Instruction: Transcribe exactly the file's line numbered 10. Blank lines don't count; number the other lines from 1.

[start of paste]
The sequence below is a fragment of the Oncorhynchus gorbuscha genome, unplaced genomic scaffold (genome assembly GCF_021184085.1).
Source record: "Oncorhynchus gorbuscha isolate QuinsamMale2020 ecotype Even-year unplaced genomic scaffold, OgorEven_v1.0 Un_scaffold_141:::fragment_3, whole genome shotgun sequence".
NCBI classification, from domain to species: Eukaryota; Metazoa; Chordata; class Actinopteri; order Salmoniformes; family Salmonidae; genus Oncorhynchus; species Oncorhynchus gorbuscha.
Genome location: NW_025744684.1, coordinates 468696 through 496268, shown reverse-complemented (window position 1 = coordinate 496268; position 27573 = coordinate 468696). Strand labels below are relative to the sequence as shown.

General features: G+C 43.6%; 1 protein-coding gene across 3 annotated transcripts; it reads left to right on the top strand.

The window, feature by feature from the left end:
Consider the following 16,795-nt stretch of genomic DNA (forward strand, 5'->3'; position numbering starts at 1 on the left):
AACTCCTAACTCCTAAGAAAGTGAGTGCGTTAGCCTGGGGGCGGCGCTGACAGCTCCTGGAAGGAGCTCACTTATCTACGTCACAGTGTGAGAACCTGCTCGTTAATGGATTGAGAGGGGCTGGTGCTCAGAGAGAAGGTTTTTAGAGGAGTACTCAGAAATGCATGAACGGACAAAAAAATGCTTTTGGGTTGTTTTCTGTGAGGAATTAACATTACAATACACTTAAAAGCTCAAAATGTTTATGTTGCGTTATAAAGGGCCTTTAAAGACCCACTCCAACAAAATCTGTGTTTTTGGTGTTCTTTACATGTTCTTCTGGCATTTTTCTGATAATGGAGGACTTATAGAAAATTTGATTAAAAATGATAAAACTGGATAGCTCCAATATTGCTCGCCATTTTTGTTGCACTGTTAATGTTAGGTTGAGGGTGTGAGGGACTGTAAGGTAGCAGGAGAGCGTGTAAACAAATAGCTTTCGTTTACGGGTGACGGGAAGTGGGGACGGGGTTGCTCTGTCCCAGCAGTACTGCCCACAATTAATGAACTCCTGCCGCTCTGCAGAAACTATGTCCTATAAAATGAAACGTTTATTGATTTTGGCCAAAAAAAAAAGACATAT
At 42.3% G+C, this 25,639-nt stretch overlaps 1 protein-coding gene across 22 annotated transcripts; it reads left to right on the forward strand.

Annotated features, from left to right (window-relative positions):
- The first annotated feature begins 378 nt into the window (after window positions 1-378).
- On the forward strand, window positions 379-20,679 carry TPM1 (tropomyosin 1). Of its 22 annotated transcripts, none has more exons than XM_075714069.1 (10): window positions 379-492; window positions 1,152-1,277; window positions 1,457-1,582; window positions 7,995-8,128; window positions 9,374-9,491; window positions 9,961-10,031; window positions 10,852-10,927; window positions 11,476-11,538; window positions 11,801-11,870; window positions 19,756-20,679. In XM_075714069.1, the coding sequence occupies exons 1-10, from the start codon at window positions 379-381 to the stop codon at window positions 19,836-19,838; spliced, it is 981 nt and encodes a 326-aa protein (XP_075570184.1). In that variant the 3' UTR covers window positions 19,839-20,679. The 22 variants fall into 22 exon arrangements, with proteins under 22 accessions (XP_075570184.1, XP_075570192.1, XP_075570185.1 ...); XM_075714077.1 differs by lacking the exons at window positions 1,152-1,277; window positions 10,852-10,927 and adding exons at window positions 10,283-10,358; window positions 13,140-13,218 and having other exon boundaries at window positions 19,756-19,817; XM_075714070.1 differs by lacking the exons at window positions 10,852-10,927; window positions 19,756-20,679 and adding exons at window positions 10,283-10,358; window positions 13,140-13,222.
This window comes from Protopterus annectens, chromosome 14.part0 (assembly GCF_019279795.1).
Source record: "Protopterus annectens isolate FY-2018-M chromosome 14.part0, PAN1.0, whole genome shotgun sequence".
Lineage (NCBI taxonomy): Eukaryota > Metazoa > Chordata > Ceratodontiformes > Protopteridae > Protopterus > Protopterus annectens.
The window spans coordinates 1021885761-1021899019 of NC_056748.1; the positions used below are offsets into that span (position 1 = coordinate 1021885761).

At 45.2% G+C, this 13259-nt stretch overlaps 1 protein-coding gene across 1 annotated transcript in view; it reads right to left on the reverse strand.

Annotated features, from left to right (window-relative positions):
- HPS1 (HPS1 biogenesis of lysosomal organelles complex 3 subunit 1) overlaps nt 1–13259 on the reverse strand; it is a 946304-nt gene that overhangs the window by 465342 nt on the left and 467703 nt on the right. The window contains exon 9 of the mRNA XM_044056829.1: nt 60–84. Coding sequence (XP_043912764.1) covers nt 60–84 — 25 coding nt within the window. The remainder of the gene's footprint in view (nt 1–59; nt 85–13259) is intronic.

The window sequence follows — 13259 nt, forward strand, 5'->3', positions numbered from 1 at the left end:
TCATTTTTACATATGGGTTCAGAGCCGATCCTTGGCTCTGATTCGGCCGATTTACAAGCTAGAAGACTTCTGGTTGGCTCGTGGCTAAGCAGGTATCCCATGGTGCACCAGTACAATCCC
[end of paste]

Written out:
Annotated features, from left to right (window-relative positions):